$19.98 DVD, $22.98 Blu-ray;
Rated ‘PG’ for macabre and suggestive material, scary images and language.
Stars Sheri Moon Zombie, Jeff Daniel Phillips, Daniel Roebuck, Richard Brake, Jorge Garcia, Sylvester McCoy, Catherine Schell, Cassandra Peterson, Tomas Boykin.
Dick Dale surfer twang meets gothic horror in writer-director Rob Zombie’s The Munsters, which essentially serves as a prequel to the classic 1960s sitcom of the same name.
There isn’t much of a story to speak of beyond the connective tissue of plot threads that lead the characters into where they are on the 1964-66 series. In that sense, it works better as a nostalgia factory than a coherent film, though it is quite fascinating to watch with its broad performances, bright colors and neon sets.
Among the most notable story points we get to see is the creation of Herman Munster (Jeff Daniel Phillips), the affable Frankenstein’s Monster-esque head of the family on the show. Among the film’s best gags is that his creator wanted to steal the brain of a brilliant astrophysicist, but his dimwitted assistant instead stole the brain of the scientist’s brother, a wannabe comedian.
Herman’s bad jokes and naivete end up catching the eye of lovelorn Lily (Sheri Moon Zombie), who falls instantly in love with him, much to the chagrin of her father, the Count (Daniel Roebuck). After a whirlwind courtship, Herman and Lily are soon married, but find themselves on the bad end of financial improprieties by Lily’s wolfman brother, Lester. So Herman, Lily and the Count (who is yet to be “Grandpa” as he’s called on the show) head to Hollywood in search of fame and fortune.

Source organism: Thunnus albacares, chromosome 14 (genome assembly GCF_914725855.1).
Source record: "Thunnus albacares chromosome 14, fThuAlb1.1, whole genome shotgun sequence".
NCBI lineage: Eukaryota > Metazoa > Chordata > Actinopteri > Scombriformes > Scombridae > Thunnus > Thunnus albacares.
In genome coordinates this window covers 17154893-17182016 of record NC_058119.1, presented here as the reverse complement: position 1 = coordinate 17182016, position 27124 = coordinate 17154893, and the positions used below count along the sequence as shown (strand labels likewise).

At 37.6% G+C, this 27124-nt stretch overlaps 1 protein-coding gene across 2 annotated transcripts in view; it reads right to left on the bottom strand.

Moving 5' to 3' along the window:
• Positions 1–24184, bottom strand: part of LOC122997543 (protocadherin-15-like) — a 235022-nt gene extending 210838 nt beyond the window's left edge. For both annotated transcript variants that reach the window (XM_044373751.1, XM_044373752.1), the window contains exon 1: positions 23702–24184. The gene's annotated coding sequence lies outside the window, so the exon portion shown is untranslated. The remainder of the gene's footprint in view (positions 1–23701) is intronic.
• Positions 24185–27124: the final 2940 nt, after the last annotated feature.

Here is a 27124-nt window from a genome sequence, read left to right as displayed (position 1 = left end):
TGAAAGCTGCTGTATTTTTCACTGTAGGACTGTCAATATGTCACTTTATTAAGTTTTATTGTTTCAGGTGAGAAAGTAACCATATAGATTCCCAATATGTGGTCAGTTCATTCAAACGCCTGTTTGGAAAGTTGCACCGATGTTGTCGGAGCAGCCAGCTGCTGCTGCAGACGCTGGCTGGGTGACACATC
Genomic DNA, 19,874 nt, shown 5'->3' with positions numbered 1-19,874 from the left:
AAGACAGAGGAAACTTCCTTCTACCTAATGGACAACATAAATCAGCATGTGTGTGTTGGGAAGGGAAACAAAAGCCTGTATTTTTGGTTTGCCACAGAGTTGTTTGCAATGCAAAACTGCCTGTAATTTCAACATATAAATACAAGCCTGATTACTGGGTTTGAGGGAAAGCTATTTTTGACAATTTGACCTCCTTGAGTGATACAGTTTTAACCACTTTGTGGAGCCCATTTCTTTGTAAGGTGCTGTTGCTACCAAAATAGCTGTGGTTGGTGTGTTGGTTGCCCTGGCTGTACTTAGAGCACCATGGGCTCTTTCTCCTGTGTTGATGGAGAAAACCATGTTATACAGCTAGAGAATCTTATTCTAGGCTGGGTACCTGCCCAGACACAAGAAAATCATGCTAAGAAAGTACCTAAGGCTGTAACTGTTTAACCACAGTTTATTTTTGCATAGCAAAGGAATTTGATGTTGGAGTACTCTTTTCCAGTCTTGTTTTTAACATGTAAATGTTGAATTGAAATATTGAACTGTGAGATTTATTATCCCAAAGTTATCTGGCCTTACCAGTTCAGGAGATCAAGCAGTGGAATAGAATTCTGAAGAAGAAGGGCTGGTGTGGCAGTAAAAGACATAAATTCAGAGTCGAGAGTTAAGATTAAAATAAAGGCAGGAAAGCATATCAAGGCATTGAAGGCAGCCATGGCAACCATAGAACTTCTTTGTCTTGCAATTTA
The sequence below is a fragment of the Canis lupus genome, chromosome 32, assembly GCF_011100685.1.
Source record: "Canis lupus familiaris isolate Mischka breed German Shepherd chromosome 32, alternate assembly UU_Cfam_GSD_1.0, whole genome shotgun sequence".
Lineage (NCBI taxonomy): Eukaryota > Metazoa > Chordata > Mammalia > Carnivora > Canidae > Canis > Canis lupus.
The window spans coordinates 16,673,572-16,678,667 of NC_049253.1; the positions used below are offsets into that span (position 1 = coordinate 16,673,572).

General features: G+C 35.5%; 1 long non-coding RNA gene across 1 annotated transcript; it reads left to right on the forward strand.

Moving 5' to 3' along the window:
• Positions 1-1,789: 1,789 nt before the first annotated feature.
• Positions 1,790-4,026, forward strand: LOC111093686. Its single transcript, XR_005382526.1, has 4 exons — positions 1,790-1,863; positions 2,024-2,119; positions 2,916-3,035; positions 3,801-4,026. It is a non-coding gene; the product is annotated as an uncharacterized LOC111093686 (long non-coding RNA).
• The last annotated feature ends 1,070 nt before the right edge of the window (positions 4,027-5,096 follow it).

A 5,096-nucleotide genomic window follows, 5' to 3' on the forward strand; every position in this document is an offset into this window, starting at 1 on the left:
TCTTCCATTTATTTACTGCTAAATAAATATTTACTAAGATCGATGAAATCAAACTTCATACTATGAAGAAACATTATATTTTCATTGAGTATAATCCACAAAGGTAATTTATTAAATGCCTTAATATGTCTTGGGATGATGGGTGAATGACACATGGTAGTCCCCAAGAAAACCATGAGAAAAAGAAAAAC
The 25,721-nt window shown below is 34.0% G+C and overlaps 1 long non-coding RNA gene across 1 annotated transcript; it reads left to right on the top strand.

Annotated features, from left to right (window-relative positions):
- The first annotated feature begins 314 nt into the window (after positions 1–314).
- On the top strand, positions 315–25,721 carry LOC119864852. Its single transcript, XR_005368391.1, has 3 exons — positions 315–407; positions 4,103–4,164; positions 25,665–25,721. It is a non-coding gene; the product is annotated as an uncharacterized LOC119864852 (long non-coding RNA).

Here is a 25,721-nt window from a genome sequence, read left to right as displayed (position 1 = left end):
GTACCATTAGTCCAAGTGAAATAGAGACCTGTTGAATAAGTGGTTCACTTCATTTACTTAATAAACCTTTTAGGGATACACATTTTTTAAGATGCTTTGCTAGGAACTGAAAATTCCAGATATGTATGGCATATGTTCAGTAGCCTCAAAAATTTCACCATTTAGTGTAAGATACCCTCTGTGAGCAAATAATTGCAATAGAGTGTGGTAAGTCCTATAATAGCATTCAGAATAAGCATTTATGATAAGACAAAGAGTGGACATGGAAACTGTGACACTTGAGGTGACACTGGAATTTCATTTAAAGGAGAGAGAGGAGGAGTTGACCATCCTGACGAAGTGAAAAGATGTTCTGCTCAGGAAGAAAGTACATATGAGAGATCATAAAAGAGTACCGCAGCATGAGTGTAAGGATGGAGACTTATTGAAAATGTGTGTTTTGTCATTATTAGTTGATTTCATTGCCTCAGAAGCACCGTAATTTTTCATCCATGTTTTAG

The film plays more like Zombie’s homage to the same classic horror movies that influenced the “Munsters” TV series to begin with, through the filter of his hard rock sensibilities. Among some of the fun horror history references, one of Lily’s early suitors turns out to be Count Orlock, the Dracula ripoff from 1922’s Nosferatu.
The Blu-ray includes an interesting hour-long behind-the-scenes featurette that presents the making of the film through on-set footage showing makeup tests and the shooting of certain scenes, giving some perspective on the creative intent of the film.
Also included is an insightful commentary track with Rob Zombie, who discusses the challenges of filming abroad during COVID, as well as making a “Munsters” film that honored franchise lore without being a retread of the TV show.